AirDNA forecasts 2022 return to major US cities

US: With the United States on the way to recovery, pent-up demand for travel is accelerating US short-term rentals into expansionary territory, according to short-term rental data and analytics provider, AirDNA, in its first-ever US Short-Term Rental Economic Outlook. 

Short-term rental performance has exceeded all expectations in 2021, as demand has surged in small-town and destination markets throughout the United States, even surpassing 2019 levels in April 2021.

Jamie Lane, VP of research at AirDNA, said: “The short-term rental sector is dependent on discretionary spending and dissimilarly to other recessions US consumer incomes have remained high throughout the pandemic. This combined with pent-up demand bodes well for a gradual return to normalcy, granted there are no emerging Covid-19 variants and vaccine uptake remains high.”

The revival of the great American cities

While unprecedented demand in small city / rural and destination / resort markets dominated 2020 and 2021, 2022 will focus on a return to the great American cities.

Through April of 2021, demand was still down over 40 per cent compared to 2019 in urban areas. But, as more people are vaccinated and attractions begin to reopen, AirDNA expects urban travel to begin to recover in the back half of 2021, leading to a full recovery by 2023.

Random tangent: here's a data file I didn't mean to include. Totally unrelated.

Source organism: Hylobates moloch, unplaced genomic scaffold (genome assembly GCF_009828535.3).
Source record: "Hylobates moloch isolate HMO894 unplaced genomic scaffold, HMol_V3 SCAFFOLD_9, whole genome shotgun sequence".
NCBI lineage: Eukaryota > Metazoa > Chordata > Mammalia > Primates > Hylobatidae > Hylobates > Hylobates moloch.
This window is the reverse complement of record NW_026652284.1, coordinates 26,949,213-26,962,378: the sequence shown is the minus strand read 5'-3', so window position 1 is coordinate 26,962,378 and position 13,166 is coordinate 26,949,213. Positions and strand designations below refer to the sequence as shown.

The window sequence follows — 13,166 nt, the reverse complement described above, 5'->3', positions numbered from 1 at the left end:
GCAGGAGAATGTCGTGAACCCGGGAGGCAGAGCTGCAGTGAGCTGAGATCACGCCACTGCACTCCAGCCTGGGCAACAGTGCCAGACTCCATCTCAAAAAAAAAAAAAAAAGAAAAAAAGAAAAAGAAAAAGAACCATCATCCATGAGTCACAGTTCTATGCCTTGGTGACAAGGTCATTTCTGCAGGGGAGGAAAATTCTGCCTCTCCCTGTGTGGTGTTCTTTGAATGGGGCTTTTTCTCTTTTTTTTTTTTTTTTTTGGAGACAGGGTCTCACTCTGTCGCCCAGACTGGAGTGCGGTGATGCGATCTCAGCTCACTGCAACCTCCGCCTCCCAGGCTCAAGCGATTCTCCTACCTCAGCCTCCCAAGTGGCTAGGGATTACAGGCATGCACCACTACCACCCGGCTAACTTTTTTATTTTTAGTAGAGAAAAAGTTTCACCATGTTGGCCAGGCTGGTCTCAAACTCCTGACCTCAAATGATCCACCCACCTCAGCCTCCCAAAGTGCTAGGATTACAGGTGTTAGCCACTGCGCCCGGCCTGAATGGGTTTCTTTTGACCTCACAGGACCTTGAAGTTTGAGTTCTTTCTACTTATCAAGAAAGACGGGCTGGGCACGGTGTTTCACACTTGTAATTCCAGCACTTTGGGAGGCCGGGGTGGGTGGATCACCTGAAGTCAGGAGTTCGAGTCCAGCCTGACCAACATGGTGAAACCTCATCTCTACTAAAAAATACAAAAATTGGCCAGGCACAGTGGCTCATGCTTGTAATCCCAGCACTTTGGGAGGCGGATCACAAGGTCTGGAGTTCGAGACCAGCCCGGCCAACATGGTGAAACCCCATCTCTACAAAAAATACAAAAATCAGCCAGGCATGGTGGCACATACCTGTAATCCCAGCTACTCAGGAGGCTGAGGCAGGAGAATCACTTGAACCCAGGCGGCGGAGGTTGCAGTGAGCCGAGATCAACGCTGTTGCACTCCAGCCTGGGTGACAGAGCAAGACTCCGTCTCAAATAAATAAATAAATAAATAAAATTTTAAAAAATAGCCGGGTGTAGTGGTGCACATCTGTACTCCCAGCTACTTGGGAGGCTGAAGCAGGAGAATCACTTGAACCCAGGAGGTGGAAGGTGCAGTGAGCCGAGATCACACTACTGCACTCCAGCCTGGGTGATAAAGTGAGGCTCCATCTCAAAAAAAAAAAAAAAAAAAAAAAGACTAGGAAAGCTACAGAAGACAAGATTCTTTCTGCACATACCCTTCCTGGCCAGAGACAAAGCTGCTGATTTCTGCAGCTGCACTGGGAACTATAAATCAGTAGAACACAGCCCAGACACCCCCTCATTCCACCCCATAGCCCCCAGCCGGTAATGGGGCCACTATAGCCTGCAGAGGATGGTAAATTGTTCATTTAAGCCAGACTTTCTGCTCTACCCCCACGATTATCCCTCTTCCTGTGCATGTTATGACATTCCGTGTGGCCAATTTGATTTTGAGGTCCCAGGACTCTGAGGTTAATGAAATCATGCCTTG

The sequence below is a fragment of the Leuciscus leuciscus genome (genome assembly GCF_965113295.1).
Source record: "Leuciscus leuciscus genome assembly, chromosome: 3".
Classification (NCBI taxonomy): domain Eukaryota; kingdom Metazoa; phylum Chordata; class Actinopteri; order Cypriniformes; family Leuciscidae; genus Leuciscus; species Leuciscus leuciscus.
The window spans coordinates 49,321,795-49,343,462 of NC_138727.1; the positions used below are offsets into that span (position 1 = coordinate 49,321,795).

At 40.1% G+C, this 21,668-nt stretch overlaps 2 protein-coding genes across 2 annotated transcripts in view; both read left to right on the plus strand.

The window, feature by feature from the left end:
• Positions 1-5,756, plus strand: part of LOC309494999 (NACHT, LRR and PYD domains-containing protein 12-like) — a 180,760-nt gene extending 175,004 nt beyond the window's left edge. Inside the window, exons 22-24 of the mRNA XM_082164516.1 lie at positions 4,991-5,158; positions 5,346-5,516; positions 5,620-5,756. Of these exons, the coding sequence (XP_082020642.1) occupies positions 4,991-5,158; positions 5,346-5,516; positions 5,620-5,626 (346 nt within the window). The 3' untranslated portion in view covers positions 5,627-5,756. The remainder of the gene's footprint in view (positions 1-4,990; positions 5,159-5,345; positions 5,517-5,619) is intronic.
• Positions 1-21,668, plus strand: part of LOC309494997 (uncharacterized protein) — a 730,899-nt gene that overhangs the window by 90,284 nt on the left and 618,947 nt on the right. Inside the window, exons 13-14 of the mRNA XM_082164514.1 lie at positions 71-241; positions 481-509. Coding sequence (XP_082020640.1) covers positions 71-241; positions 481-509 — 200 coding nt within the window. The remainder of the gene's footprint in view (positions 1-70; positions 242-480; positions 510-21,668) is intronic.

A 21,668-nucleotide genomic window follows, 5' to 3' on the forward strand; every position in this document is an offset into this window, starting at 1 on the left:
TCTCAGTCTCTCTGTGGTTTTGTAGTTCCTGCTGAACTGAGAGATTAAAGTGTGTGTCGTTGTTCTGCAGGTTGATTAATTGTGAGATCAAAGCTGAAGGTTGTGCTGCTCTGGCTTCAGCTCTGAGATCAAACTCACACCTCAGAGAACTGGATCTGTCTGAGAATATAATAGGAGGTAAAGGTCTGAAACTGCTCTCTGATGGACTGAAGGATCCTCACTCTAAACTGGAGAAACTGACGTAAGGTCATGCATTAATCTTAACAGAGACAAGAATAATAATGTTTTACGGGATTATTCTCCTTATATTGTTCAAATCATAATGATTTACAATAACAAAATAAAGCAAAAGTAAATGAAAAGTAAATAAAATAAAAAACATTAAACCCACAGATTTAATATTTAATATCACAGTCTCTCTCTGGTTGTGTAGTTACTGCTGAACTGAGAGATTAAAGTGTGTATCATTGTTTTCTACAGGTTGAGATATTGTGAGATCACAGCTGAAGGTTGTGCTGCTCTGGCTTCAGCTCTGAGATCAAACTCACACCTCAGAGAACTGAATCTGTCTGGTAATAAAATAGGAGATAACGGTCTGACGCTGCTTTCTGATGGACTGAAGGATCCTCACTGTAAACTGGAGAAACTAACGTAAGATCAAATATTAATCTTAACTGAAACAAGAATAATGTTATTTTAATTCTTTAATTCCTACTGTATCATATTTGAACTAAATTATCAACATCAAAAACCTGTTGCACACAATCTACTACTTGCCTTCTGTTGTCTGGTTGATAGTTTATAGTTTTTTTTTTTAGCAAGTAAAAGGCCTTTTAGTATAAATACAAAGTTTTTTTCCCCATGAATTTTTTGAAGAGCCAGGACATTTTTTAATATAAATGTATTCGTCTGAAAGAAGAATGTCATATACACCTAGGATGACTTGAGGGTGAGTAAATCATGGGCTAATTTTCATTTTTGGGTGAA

AirDNA CEO Scott Shatford said: “The main risk to major US cities is Americans travelling abroad before the USA welcomes back international guests, tipping the scales against cities like New York and San Francisco where international tourism is historically as much as 30 per cent of total demand.”

Will travel flexibility be hampered by the reopening of schools and offices?

While it is unlikely that increased flexibility has changed the short-term rental sector forever, as more companies move towards hybrid models, extended trips will be much more common than pre-pandemic as travellers combine business and leisure trips.

In Q1 2021, the average length of stay was four days — a full 25 per cent higher than prior to the pandemic. As leisure and business travel return to these cities, the length of stay will shorten but remain materially higher than 2019 levels.

While the industry will somewhat normalise with the return of international travel, the short-term rental sector has strengthened consumer trust and sentiment during the pandemic, which will only strengthen its position within the lodging market.